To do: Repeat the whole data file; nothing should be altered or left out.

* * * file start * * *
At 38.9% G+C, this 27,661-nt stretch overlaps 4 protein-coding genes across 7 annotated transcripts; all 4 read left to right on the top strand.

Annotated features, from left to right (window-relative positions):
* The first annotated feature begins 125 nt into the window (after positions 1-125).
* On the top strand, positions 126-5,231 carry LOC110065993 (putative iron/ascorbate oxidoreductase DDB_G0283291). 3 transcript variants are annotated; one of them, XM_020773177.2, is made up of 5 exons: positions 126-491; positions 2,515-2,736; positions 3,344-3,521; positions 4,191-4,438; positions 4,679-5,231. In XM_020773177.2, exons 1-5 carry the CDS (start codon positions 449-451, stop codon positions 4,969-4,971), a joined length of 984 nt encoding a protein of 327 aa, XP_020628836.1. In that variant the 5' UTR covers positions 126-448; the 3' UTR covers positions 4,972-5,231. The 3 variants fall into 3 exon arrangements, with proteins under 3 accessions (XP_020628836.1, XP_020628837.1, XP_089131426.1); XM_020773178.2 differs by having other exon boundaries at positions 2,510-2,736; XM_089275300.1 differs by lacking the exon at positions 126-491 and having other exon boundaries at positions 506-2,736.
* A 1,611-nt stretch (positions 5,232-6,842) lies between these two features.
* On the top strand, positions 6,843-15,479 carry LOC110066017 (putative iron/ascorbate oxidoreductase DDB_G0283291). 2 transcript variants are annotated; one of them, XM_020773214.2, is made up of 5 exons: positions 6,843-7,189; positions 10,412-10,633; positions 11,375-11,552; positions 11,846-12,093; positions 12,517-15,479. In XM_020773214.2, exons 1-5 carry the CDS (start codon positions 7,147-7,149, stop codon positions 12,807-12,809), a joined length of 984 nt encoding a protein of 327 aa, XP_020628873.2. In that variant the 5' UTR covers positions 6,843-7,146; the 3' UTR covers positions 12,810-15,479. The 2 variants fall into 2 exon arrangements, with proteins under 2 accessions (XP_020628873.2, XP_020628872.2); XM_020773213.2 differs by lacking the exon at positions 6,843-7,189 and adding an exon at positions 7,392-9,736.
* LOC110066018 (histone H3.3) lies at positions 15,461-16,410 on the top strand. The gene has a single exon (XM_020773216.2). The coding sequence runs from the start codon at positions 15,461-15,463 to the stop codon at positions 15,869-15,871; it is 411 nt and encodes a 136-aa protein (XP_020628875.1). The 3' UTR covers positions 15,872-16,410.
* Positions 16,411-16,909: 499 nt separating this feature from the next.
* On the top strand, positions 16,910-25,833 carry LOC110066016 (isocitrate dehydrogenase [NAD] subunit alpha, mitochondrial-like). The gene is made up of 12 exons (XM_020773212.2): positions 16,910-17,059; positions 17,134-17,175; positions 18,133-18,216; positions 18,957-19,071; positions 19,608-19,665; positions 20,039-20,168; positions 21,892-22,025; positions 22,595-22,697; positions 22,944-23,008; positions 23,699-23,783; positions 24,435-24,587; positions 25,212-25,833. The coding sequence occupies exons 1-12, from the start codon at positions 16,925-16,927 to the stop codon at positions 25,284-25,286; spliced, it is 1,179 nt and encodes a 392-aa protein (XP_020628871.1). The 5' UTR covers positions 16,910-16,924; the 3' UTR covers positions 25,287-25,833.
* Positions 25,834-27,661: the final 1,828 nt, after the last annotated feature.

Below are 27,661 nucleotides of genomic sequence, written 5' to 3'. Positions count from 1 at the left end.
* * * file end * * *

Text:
At 38.9% G+C, this 27,661-nt stretch overlaps 4 protein-coding genes across 7 annotated transcripts; all 4 read left to right on the top strand.

Annotated features, from left to right (window-relative positions):
* The first annotated feature begins 125 nt into the window (after positions 1-125).
* On the top strand, positions 126-5,231 carry LOC110065993 (putative iron/ascorbate oxidoreductase DDB_G0283291). 3 transcript variants are annotated; one of them, XM_020773177.2, is made up of 5 exons: positions 126-491; positions 2,515-2,736; positions 3,344-3,521; positions 4,191-4,438; positions 4,679-5,231. In XM_020773177.2, exons 1-5 carry the CDS (start codon positions 449-451, stop codon positions 4,969-4,971), a joined length of 984 nt encoding a protein of 327 aa, XP_020628836.1. In that variant the 5' UTR covers positions 126-448; the 3' UTR covers positions 4,972-5,231. The 3 variants fall into 3 exon arrangements, with proteins under 3 accessions (XP_020628836.1, XP_020628837.1, XP_089131426.1); XM_020773178.2 differs by having other exon boundaries at positions 2,510-2,736; XM_089275300.1 differs by lacking the exon at positions 126-491 and having other exon boundaries at positions 506-2,736.
* A 1,611-nt stretch (positions 5,232-6,842) lies between these two features.
* On the top strand, positions 6,843-15,479 carry LOC110066017 (putative iron/ascorbate oxidoreductase DDB_G0283291). 2 transcript variants are annotated; one of them, XM_020773214.2, is made up of 5 exons: positions 6,843-7,189; positions 10,412-10,633; positions 11,375-11,552; positions 11,846-12,093; positions 12,517-15,479. In XM_020773214.2, exons 1-5 carry the CDS (start codon positions 7,147-7,149, stop codon positions 12,807-12,809), a joined length of 984 nt encoding a protein of 327 aa, XP_020628873.2. In that variant the 5' UTR covers positions 6,843-7,146; the 3' UTR covers positions 12,810-15,479. The 2 variants fall into 2 exon arrangements, with proteins under 2 accessions (XP_020628873.2, XP_020628872.2); XM_020773213.2 differs by lacking the exon at positions 6,843-7,189 and adding an exon at positions 7,392-9,736.
* LOC110066018 (histone H3.3) lies at positions 15,461-16,410 on the top strand. The gene has a single exon (XM_020773216.2). The coding sequence runs from the start codon at positions 15,461-15,463 to the stop codon at positions 15,869-15,871; it is 411 nt and encodes a 136-aa protein (XP_020628875.1). The 3' UTR covers positions 15,872-16,410.
* Positions 16,411-16,909: 499 nt separating this feature from the next.
* On the top strand, positions 16,910-25,833 carry LOC110066016 (isocitrate dehydrogenase [NAD] subunit alpha, mitochondrial-like). The gene is made up of 12 exons (XM_020773212.2): positions 16,910-17,059; positions 17,134-17,175; positions 18,133-18,216; positions 18,957-19,071; positions 19,608-19,665; positions 20,039-20,168; positions 21,892-22,025; positions 22,595-22,697; positions 22,944-23,008; positions 23,699-23,783; positions 24,435-24,587; positions 25,212-25,833. The coding sequence occupies exons 1-12, from the start codon at positions 16,925-16,927 to the stop codon at positions 25,284-25,286; spliced, it is 1,179 nt and encodes a 392-aa protein (XP_020628871.1). The 5' UTR covers positions 16,910-16,924; the 3' UTR covers positions 25,287-25,833.
* Positions 25,834-27,661: the final 1,828 nt, after the last annotated feature.

Below are 27,661 nucleotides of genomic sequence, written 5' to 3'. Positions count from 1 at the left end.